The inaptly named Save the Internet coalition is celebrating its first anniversary today, and Wayne is on the case:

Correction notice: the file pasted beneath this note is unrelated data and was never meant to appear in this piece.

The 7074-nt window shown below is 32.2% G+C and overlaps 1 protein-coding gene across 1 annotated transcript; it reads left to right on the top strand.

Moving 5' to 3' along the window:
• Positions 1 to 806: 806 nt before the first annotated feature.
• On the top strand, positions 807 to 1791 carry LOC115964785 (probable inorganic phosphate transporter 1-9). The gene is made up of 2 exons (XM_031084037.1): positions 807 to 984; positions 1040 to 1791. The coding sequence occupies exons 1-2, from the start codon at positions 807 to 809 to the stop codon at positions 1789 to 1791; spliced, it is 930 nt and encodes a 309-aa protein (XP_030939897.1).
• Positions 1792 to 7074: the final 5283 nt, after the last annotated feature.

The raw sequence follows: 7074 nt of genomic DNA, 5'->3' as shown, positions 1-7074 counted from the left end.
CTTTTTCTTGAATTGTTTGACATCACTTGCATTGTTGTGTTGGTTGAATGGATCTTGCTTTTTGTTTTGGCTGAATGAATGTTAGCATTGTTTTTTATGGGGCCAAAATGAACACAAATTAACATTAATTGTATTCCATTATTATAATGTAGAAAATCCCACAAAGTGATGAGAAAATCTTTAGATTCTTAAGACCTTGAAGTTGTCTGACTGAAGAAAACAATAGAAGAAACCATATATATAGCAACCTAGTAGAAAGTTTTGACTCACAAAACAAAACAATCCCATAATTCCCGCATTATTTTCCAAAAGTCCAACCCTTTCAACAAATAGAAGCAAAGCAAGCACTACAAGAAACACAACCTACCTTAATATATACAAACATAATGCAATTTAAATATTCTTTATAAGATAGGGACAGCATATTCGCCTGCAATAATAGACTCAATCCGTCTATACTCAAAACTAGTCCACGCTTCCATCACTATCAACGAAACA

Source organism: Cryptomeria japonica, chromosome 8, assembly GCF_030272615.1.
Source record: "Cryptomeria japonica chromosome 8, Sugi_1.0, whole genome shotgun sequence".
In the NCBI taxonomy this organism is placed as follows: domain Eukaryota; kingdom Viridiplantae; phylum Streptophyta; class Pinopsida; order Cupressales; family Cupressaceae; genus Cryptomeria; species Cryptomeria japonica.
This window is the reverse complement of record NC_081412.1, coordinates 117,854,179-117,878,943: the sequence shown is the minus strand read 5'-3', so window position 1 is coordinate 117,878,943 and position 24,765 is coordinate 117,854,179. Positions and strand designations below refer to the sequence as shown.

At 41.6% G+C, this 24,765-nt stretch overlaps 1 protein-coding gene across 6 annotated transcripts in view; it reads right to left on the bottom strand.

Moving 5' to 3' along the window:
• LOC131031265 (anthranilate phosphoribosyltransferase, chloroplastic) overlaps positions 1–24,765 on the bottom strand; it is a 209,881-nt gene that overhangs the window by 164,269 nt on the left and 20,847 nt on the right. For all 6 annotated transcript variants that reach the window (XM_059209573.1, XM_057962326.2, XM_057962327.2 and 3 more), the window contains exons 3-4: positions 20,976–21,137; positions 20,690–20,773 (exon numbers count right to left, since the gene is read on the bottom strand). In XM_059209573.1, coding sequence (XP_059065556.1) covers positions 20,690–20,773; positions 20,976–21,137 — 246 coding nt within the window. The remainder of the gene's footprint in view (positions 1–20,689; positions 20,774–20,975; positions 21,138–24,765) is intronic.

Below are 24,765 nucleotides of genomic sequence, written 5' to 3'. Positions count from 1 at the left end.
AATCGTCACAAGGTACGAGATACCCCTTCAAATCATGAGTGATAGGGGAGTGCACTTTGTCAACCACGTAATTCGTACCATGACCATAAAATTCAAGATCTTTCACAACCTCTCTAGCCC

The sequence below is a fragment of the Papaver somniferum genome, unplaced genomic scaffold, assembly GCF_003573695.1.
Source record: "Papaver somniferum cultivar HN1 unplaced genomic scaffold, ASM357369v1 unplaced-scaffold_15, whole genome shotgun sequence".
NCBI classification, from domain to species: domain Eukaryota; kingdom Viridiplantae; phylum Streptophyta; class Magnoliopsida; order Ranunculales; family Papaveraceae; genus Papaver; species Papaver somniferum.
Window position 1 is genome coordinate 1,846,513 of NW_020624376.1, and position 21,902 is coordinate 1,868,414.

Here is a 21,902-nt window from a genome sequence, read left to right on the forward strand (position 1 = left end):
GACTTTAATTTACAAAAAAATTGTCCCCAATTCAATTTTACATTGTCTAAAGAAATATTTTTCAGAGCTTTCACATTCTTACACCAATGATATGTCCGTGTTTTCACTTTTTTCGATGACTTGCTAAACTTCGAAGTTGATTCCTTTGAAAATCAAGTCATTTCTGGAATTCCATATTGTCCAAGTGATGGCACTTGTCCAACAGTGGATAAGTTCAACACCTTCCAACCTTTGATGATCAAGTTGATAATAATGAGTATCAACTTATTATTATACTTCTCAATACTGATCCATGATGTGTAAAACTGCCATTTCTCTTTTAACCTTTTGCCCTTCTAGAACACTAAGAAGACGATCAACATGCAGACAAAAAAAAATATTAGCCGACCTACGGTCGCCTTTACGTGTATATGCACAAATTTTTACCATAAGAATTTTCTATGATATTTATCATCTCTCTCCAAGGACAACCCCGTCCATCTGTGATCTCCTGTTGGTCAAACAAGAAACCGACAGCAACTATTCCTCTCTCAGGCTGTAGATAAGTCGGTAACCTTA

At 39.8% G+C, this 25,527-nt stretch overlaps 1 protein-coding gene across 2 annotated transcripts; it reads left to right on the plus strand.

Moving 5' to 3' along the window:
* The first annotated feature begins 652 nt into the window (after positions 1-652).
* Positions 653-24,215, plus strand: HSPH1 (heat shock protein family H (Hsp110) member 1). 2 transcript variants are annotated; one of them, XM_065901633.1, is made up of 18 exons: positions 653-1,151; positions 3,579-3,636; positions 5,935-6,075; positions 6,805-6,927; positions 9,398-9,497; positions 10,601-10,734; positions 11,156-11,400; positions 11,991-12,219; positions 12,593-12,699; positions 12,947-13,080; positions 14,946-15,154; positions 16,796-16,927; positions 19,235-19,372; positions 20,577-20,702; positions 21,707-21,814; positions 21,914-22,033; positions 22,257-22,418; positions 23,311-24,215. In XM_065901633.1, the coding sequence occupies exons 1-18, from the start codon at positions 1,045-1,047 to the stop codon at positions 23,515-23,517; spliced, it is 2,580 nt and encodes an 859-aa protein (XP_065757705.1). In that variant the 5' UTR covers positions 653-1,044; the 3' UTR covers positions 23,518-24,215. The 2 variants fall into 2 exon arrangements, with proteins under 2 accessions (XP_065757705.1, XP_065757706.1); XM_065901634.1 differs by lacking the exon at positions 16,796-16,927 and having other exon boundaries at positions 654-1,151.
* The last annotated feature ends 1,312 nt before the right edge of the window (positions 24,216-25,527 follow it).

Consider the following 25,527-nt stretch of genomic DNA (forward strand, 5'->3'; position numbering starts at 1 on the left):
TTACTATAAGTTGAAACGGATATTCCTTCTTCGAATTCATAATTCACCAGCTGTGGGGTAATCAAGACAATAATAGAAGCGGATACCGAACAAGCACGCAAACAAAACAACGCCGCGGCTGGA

“We all can probably agree that we want tomorrow's Internet at the speed of light, not at the speed of government,” said CEI Director of Technology Policy Wayne Crews. “But a better starting point is to appreciate that we have no broadband today: cable and DSL are a trickle compared to the Niagara needed tomorrow. Freezing today's Internet into a regulated public utility via net neutrality's inevitable price-and-entry regulation would be the worst possible move, slowing investment and innovation, meaning fewer new companies, networking deals, products and technologies.” “Activists fear that not regulating network owners will leave the Internet at the mercy of a few large companies when, in fact, the activists' backers are themselves large companies. Moreover, often the problem is not that there's no competition, but that it's illegal or cumbersome thanks to franchise, zoning, and environmental barriers, or compartmentalization of our great network industries (electricity, water, rail, sewer, communications) into regulatory silos. Network liberalization should be the emphasis of both sides: Instead, the paradoxical result is that regulators and activists think we need “neutrality” on what, in reality, is sub-par infrastructure.Full statement here.